“Plus it’s different than a traditional twist-and-turn bottle which you would get at the pharmacy. ... The culture between pharma and traditional medicine vs. more of the counter-culture marijuana grass roots movement, it’s completely different. So why would anyone in the marijuana industry want to associate themselves with the pharmaceutical industry?
“That’s another reason why it’s popular, because it’s different and unique,” Kovacevich said about the plastic pop-tops.
Polystyrene containers with screw top lids — similar to those used in the cosmetics industry — also have a place in the industry as they are used to store and transport marijuana concentrates such as wax and oils.
A multi-billion dollar business
By Walsh’s estimate, the legal marijuana business had sales of about $3 billion last year, and that could soar to $8 billion by 2018 as more and more states approve both medical and recreational use.
Using trickle down economics — famously backed by President Ronald Reagan — the entire value of the market was $10 billion to $11 billion last year, Walsh estimated. And that figure could grow to $25 billion to $30 billion by 2018.
Plastic packaging, while just a component of the industry, appears to be ready to benefit from that growth. “If packaging accounts for a fraction of that, it’s a huge market still,” Walsh said. Estimates from Marijuana Business Daily put the value of about $15 million last year. “That will probably grow by leaps and bounds over the next couple of years.”
Marinac sees the market and agrees: “This is a very hot product that is out there. Whether you agree with it or not, that doesn’t matter. There is a serious market that is out there that wants packaging, whether it’s pure marijuana or edibles.”
He equated marijuana packaging to coffee bags, which have to seal in odors while also protecting the product from moisture.
“We see this as a potential serious growth market. We see this with a considerable amount of potential out there. Goodness gracious,” Marinac said.
Advances in plastic marijuana packaging are helping retailers and growers build particular brands thanks to customization.
Packaging also is moving toward single-serve portions for some edible products, a move that helps consumers regulate their intake.
“In the past, you might have bought a chocolate bar and you would only eat a piece of it. But you would have people were eating half of it and didn’t know better and couldn’t move for five hours,” Walsh said. “The packaging market is one of the main growth areas of the ancillary side of this industry.”
Kush just went public at the beginning of 2016 and trades under the stock symbol KSHB on the OTC market. The company, in January, reported quarterly sales of $1.72 million for the three months ended Nov. 30. That’s a steep increase from the $620,000 in sales for the same quarter a year before.
The Kush CEO said the goal in becoming a public company is to access investors interested in helping the company expand and grow.
“That’s our next push, going out there, knocking on doors and figuring out who is going to be our capital fundraising partners moving forward,” he said. “Take some capital into the company, use that capital to grow, invest that capital into new products. Invest back into development.”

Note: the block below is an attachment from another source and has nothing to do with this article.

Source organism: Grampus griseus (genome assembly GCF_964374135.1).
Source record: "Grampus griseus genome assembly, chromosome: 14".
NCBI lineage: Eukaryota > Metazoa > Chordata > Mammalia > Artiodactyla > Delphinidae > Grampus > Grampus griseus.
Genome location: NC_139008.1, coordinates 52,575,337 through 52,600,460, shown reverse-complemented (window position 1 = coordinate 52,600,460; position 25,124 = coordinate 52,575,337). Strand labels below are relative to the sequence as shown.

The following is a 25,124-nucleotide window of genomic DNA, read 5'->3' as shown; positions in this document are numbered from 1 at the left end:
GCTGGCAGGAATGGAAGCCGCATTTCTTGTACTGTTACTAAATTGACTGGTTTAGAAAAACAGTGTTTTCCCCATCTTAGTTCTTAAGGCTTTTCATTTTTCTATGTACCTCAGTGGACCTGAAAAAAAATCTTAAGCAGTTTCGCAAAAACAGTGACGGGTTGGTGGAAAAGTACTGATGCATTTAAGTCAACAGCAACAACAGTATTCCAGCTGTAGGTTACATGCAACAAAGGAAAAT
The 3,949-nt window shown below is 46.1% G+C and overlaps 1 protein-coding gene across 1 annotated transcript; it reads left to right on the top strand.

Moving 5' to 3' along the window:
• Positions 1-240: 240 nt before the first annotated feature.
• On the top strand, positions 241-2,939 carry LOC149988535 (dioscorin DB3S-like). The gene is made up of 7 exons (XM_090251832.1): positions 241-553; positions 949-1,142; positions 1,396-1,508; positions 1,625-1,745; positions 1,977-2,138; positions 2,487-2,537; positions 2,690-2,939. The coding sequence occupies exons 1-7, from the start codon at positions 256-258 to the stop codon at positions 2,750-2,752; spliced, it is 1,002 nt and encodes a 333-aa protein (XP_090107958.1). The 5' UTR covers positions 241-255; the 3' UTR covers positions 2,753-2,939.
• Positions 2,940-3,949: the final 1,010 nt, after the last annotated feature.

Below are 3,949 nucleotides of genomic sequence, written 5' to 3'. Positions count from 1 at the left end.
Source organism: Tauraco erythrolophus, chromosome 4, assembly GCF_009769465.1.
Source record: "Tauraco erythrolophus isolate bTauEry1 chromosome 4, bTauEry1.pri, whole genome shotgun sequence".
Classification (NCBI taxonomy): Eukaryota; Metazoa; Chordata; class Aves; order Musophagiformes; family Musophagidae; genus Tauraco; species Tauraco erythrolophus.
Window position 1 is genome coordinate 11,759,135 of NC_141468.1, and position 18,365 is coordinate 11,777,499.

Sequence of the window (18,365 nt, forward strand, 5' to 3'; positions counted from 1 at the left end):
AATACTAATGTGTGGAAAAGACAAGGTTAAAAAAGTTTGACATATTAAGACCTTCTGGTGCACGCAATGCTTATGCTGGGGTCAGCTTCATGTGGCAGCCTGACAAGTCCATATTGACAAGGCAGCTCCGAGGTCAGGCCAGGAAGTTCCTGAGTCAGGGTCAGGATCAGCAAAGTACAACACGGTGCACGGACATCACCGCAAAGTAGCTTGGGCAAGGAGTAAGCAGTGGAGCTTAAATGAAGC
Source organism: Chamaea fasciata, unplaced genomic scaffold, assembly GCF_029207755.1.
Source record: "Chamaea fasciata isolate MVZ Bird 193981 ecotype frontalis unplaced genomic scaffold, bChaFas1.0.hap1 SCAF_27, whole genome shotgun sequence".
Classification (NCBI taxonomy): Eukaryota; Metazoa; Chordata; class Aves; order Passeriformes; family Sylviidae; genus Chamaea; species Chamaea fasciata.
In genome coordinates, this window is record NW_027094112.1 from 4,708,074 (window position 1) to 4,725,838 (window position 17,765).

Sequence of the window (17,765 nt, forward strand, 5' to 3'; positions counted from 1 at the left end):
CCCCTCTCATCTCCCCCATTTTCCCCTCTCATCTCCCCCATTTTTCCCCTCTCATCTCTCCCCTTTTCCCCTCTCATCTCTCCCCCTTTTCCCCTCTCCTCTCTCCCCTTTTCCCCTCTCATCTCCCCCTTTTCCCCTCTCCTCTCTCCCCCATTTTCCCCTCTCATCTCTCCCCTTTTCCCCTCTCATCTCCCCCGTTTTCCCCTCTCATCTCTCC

Kush chiefly relies on outside suppliers for its lineup of products, but uses JB Plastics Inc. of Irvine, Calif., to manufacture its own patented, injection molded plastic joint and blunt tubes.
For the uninitiated, a joint is a smaller marijuana cigarette while a blunt is a hollowed out cigar that’s then filled with marijuana.
JB Plastics manufactures a range of bird repellant products for its sister company, Bird-B-Gone Inc., but owner Bruce Donoho seeks outside work as well.
“There’s capacity in our plant, so we’re always looking for a nice mix of both propriety products and contract work,” he said.
“We’ve been working with Kush for about two years now,” he said. “It’s classified out here as medicine. So I think there’s a lot of good therapeutic properties behind it. For a number of reasons it gets a bad rap. Quite frankly, I think that alcohol is a lot worse than marijuana,” Donoho said.
“Our motto since 2000 is ‘if you can dream it, we can make it.’ We lend ourselves to a lot of entrepreneurs. So we see a lot of entrepreneurs and believe in giving those types of people an audience. It’s worked well for us over the years,” Donoho said.
“I see that there’s so many more people who want to buy America vs. Chinese for a myriad of reasons. That really serves us well, being made in America,” Donoho said.
Kovacevich hopes to use investors’ money to develop more exclusive designs and products. “That’s what we’re all about, and it takes capital to do that,” he said.
These kinds of innovations will help companies build their brands, Kovacevich said.
“People are now open to the idea of getting into custom solutions. We have to focus on compliance, because that’s No. 1, we need to have compliant packaging. But sometimes compliant packaging comes at the cost of building a brand,” he said. “We can help them build their brand along with helping them operate compliantly.”
Kush, itself, didn’t have to look too far for its own branding, its CEO said.
“Kush Bottles is a name that we came up with because it has a nice ring to it. Kush is a very potent form of marijuana,” Kovacevich said. “Kush is a well-known term within the industry. But outside the industry, it’s also something that people who are involved or aren’t familiar with the industry may not know, may not make the connection. Which we thought was cool because it felt like more of an insiders club.”